View attachment npl.pdf

    L-D ratio-2.jpg

    Prismatics.jpg
     
  8. Robjl
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    Robjl Senior Member

    Tad, thanks for the info and the two pearls of wisdom. Frank Zappa has a quote for every occasion. What about "One of my favorite philosophical tenets is that people will agree with you only if they already agree with you. You do not change people's minds."
    In this case I can't agree with Frank.
    When Steve Dashew started his FPB series I thought he was off in the paddock on his own. But we followed his progress and saw his boats in action, some will say clever marketing, but he changed a lot of minds, nobody expected him to sell 64'ers as fast as Circa can build them.
    I have cruised sailboats for 45 years, the sail handling is getting harder (for me) than it used to be, and honestly I motor and motor sail so much that I may as well have a power only vessel. It would definitely let my wife and I cruise for many years longer.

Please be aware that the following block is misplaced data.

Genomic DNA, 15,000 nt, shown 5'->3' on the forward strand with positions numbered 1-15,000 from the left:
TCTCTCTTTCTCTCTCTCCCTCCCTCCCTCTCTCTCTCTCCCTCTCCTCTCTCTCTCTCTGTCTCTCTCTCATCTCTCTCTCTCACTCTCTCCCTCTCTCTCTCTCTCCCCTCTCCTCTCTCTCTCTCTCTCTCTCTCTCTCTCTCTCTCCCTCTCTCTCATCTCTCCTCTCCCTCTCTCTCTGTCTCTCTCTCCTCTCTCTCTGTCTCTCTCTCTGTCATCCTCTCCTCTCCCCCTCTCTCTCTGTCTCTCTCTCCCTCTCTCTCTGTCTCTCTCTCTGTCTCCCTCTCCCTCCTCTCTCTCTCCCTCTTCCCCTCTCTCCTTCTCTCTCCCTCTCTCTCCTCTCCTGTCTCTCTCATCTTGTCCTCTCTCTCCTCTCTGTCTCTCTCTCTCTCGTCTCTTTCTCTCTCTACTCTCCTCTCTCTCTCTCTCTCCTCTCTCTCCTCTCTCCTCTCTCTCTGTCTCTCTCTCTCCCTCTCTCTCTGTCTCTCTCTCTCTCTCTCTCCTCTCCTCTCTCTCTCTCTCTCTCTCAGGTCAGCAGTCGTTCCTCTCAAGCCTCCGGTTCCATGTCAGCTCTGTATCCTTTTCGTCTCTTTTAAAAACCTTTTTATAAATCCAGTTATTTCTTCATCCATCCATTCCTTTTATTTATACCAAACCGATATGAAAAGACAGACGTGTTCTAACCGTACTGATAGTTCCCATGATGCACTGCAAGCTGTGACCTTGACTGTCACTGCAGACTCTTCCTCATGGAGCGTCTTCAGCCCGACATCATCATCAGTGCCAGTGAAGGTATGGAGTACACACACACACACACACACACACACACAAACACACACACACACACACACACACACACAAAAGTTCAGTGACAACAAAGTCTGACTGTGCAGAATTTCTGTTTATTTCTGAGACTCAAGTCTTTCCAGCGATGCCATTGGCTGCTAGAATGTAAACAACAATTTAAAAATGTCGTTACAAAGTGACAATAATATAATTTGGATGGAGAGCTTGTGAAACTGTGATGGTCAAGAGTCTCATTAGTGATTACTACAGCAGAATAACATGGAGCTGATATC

Others have said this and I am happy to tell all that I agree, over a ten year period the costs of running a cruising sailboat and a similar size power cruiser (displacement hull) are very similar.

    Tad I know you do a very different shape hull to mine, but then Steve Dashew's hulls are different to yours, yet both types apparently perform well. Mine is designed to operate at SLR 1.15...maybe up to 1.4 in emergency or surfing. I have kept the Cp a bit high on the belief that the resistance penalty of a high Cp at low speed is minimal... but a Cp of .53 will be difficult even dangerous to steer as speed gets up. For the same reason I have kept the LCB aft. It is currently at 53.5% and I would dearly like to put it at 55% but am too careful. I have done a weights spreadsheet and LCG =LCB....it all works. Fuel tanks (p&s) are at CG so their use won't change trim.
    I have tried to have a flatter hull under the final run aft to further resist squatting when she surfs down a wave.